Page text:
THE culmination of a project set up to tell the stories of Helensburgh’s First World War saw the launch of a 328-page book in the town last Saturday.

The Helensburgh War Memorial Families Project set out to find out about, and document the lives of, the 206 World War One fallen who are named on the A Listed memorial in Hermitage Park.

The project, led by the Friends of Hermitage Park, has resulted in the creation of a biography for each of the 205 men and one woman named on the cenotaph.

The research project was funded by the National Lottery ‘World War One: Then and Now’ programme, and was completed at the end of 2020.

The project’s website was launched at Armistice 2020, and 306 crosses for all the WW1 and WW2 fallen were placed at the memorial as no service was held.

However, Covid restrictions meant that the book could not be launched until now.

READ MORE: Helensburgh remembers: Silent tributes to the fallen at town ser vice

The small team of Ann Stewart, Moira Griffiths-Cunningham and Jim Chestnut, who built the website, and Fiona Baker were pleased to finally be able to release the book, which they describe as their honour to the town’s WW1 fallen.

Fiona, the editor of the book, said: “While the website is invaluable as people can easily search for information online, and it can be updated with any new information that comes forward, we hope the high quality book is a fitting memorial.”

The event started with a short ceremony at the War Memorial in beautiful sunshine, which began with Colin Lawrie playing The Battle of the Somme, a pipe tune composed by his ancestral cousin, Pipe Major William Lawrie on that battlefield in July 1916.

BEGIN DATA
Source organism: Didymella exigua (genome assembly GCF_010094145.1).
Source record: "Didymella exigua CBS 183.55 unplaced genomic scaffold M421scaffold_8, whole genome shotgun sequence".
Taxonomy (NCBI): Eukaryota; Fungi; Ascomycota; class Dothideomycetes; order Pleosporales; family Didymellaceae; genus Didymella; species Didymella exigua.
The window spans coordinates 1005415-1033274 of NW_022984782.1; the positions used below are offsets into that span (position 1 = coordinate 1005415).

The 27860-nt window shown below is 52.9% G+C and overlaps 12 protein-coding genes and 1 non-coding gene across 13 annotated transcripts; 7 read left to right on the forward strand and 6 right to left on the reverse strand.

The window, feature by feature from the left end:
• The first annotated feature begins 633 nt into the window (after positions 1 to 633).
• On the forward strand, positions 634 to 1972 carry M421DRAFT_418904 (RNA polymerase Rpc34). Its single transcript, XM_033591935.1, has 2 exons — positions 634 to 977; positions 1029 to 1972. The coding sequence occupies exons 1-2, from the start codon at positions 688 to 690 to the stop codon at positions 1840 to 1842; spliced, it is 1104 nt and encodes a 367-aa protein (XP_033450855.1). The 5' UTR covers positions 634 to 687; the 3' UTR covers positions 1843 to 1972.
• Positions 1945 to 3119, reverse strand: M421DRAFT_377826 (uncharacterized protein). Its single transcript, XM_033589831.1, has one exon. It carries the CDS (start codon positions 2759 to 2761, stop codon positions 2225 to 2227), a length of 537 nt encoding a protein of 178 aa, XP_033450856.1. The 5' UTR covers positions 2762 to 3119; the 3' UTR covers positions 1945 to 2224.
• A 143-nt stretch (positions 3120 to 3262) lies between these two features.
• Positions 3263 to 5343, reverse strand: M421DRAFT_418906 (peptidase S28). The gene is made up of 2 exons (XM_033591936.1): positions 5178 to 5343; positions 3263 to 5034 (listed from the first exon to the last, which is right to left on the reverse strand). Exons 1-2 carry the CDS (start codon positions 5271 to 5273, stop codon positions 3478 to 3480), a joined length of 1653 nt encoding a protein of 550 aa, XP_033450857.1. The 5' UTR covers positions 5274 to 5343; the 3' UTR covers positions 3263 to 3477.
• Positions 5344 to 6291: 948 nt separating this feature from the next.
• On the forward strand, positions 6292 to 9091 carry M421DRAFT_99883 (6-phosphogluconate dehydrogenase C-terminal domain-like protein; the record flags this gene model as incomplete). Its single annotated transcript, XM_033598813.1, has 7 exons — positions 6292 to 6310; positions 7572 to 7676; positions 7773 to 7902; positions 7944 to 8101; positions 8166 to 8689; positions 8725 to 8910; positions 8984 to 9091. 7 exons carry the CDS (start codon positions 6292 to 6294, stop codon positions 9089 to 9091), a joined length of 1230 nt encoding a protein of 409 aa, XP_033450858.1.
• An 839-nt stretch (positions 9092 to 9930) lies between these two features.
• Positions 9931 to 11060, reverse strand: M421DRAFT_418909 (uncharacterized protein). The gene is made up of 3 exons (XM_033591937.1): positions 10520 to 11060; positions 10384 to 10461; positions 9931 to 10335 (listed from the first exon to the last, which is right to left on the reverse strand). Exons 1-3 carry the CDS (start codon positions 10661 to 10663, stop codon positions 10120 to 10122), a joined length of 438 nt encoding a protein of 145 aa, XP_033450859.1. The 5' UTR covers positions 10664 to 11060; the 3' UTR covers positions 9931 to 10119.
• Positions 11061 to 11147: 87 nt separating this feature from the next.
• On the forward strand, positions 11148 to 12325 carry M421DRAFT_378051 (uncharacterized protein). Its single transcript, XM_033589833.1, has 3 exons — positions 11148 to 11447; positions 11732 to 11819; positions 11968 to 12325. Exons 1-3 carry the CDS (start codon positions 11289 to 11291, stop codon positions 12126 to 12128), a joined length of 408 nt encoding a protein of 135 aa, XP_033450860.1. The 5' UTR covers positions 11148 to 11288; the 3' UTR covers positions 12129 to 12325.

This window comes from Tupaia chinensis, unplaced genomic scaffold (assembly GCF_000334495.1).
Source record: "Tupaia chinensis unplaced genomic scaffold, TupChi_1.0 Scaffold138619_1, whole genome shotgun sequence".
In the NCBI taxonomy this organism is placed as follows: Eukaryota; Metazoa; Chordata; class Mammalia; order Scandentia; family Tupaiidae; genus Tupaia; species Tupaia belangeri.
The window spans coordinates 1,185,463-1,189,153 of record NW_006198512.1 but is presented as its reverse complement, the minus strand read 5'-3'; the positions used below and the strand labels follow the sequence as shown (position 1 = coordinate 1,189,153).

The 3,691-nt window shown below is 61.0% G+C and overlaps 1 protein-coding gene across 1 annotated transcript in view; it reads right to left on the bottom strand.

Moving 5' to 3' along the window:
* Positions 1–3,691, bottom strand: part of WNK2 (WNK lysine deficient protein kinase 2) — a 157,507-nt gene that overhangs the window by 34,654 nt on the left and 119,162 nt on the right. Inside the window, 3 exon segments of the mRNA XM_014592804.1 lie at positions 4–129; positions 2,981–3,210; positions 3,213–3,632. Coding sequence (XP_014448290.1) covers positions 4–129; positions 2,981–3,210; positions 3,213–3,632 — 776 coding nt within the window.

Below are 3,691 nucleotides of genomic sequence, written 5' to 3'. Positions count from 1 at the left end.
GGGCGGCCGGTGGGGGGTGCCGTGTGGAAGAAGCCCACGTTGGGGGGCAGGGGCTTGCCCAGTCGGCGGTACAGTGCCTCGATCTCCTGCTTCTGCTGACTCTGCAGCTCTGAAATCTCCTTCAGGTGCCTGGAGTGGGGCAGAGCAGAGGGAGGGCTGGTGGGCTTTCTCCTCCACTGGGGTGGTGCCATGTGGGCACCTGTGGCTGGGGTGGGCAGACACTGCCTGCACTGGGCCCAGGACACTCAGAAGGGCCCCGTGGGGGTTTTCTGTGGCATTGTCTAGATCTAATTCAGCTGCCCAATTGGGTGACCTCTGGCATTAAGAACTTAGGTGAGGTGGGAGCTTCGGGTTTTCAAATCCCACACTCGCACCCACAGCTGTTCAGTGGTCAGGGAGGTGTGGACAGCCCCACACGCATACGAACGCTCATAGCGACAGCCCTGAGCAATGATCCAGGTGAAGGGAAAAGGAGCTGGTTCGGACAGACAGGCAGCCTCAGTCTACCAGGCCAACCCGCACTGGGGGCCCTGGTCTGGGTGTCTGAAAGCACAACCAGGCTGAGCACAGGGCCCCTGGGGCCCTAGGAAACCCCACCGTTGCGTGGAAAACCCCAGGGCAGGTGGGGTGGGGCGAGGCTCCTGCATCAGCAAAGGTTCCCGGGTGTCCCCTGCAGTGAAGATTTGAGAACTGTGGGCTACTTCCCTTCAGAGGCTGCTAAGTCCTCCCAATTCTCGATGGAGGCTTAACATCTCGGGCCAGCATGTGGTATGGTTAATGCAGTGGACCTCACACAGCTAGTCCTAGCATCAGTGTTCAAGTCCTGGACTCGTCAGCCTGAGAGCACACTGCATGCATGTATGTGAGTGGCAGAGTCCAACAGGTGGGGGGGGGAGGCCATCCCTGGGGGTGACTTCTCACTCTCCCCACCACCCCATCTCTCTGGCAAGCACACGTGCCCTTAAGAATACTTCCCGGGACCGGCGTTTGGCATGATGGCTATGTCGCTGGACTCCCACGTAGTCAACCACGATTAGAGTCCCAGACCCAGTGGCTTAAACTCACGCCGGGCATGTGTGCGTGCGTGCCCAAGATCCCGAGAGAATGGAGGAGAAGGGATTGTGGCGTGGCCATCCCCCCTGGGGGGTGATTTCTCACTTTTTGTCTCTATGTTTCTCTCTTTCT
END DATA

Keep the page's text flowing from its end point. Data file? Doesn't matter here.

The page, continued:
Fiona placed the book, dedicated to the memory and sacrifice of Helensburgh’s fallen, on the altar at the memorial, on which it says, ‘Let those who come after see to it that their names are not forgotten’.

Alison Holliman, secretary of the Friends, gave a very moving reading of John McCrae’s famous poem, In Flanders Fields, followed by The Exhortation and a minute’s silence.

Dr Bob Low then played a beautiful and haunting lament he had composed especially for the occasion, Salute to Helensburgh’s Fallen.

READ MORE: Navy serves up Remembrance brunch to Trust members in Garelochhe ad

Bob, his brother John, and Colin then piped the guests to the Victoria Halls for a reception.

Guests at the event included Jill Young MBE, the Lord Lieutenant of Dunbartonshire; vice-Lord Lieutenant Linda Moffat and her now-retired predecessor Gill Aitkenhead; Commodore Bob Anstey, commanding officer of HM Naval Base Clyde; Brendan O’Hara MP; Dennis Jones, president of the newly-reformed Helensburgh branch of the Royal British Legion; colonels of the Argyll and Sutherland Highlanders; representatives of Helensburgh’s churches; local councillors Aileen Morton and Lorna Douglas; and members of the Friends – though the most important guests were the families of those named on the memorial.

An exhibition about the project, a DVD of the book and a pamphlet guide ‘Helensburgh War Memorial and Hermitage Park in World War One’ were also presented. After a short film telling the story of the War Memorial, a letter from a Corporal of 9th Argyll and Sutherland Highlanders written after the Second Battle of Ypres in 1915 was read with great sensitivity by Graham Hill.

The guests had time to view the book and exhibition before a buffet lunch was provided by Jamie Nicolson of the Park Pavilion Café.

The exhibition and book will be on display in Helensburgh Library and the book will be on permanent display at the Library and Hermitage Park Pavilion, and on temporary display at Destination Helensburgh. The book is a limited edition that is not for sale, but copies will be presented to all local churches and schools as well as to national libraries and archives.

The pamphlet guidebook is available for a donation of £2.50 at the Park Pavilion, Destination Helensburgh and Helensburgh Library, with all proceeds going towards the ongoing restoration of the memorial garden.